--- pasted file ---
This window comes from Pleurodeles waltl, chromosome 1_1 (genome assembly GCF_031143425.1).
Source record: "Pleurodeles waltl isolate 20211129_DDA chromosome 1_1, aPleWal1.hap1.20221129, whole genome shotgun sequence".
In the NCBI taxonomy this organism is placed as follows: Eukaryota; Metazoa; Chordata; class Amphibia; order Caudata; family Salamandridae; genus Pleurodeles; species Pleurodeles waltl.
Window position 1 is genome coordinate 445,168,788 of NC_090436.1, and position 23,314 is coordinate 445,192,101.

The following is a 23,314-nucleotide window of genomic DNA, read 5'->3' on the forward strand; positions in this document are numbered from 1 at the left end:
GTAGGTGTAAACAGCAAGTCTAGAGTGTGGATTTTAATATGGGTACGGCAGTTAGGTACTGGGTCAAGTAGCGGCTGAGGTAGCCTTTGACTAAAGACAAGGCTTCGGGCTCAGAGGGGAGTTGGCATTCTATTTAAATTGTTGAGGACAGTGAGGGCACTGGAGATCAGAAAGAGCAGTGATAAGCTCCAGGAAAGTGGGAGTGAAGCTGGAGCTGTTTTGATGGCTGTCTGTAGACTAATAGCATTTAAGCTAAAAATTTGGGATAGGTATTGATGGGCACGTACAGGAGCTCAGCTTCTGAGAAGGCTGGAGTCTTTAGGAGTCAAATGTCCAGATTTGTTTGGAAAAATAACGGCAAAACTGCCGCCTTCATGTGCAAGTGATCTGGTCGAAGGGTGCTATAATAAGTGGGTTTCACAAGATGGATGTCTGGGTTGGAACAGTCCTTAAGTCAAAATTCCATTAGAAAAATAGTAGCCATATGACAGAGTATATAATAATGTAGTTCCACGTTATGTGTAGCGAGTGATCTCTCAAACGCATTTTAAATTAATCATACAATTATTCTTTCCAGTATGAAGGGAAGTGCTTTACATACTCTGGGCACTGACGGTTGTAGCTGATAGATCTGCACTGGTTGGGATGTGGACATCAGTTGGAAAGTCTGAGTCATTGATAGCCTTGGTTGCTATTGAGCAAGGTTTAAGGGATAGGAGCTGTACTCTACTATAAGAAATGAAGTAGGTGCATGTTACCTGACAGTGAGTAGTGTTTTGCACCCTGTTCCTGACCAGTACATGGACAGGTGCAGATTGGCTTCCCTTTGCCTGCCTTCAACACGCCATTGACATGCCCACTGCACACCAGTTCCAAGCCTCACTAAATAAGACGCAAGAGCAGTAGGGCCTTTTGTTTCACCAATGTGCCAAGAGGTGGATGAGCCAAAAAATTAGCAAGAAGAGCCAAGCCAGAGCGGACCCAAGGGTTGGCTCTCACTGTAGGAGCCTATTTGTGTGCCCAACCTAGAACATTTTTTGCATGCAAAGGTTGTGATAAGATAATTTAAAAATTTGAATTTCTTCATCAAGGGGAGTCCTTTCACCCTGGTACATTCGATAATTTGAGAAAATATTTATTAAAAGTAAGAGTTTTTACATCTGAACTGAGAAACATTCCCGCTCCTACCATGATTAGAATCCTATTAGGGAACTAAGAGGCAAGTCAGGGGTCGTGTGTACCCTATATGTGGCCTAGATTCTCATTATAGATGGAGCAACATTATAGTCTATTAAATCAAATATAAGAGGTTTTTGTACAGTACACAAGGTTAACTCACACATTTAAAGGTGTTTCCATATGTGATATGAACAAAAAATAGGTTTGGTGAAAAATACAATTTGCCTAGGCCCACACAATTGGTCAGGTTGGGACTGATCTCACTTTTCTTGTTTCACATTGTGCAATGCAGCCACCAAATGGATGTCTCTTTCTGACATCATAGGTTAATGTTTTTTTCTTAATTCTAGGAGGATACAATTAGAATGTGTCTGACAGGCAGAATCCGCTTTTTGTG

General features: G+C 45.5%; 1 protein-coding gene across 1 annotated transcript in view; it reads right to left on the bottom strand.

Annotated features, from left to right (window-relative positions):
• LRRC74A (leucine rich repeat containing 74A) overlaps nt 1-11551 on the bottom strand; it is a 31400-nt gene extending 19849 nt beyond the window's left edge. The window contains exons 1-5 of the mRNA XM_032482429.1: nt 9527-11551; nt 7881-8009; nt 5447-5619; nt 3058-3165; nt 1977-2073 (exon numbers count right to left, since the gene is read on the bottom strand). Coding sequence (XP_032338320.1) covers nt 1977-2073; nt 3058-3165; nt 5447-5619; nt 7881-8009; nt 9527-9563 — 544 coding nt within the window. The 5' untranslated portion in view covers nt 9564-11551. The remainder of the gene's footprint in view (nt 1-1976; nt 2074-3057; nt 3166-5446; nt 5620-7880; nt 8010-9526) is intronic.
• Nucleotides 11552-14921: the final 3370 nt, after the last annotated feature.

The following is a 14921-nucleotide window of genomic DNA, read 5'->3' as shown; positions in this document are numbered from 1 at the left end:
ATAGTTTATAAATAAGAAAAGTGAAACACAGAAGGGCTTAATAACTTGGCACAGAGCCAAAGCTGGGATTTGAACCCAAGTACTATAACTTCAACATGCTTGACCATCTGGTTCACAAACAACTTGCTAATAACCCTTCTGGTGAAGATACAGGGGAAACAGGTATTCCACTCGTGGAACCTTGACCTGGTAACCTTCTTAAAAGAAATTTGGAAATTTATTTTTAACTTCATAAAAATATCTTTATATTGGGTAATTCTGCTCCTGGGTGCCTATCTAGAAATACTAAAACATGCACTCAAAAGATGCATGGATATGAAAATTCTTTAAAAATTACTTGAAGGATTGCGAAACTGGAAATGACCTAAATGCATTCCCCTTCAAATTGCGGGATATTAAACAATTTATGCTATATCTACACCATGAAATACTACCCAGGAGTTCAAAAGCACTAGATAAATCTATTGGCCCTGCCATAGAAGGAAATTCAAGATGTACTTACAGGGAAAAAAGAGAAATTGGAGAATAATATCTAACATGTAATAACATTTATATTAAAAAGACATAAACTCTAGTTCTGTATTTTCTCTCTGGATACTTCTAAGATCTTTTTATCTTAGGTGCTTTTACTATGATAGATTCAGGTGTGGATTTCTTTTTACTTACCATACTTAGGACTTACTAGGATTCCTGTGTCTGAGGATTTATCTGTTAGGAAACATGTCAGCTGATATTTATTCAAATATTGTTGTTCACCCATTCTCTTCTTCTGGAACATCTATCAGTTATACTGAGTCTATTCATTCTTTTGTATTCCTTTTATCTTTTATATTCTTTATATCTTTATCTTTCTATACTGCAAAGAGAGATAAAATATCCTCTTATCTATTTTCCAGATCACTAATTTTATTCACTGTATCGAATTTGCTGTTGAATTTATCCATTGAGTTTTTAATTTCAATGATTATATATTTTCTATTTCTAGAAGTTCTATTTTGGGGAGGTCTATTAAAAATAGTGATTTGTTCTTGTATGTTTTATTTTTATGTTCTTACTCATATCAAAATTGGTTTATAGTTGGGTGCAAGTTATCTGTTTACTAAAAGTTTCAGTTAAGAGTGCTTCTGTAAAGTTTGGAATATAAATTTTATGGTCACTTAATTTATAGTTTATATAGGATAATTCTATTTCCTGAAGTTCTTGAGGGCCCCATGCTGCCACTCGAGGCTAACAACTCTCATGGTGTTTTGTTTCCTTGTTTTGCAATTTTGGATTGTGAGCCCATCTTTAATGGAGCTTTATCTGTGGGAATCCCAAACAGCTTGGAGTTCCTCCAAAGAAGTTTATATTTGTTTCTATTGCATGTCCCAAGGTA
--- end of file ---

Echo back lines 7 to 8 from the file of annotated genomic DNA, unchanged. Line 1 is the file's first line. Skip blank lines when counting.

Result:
General features: G+C 45.5%; 1 protein-coding gene across 1 annotated transcript in view; it reads right to left on the bottom strand.

Annotated features, from left to right (window-relative positions):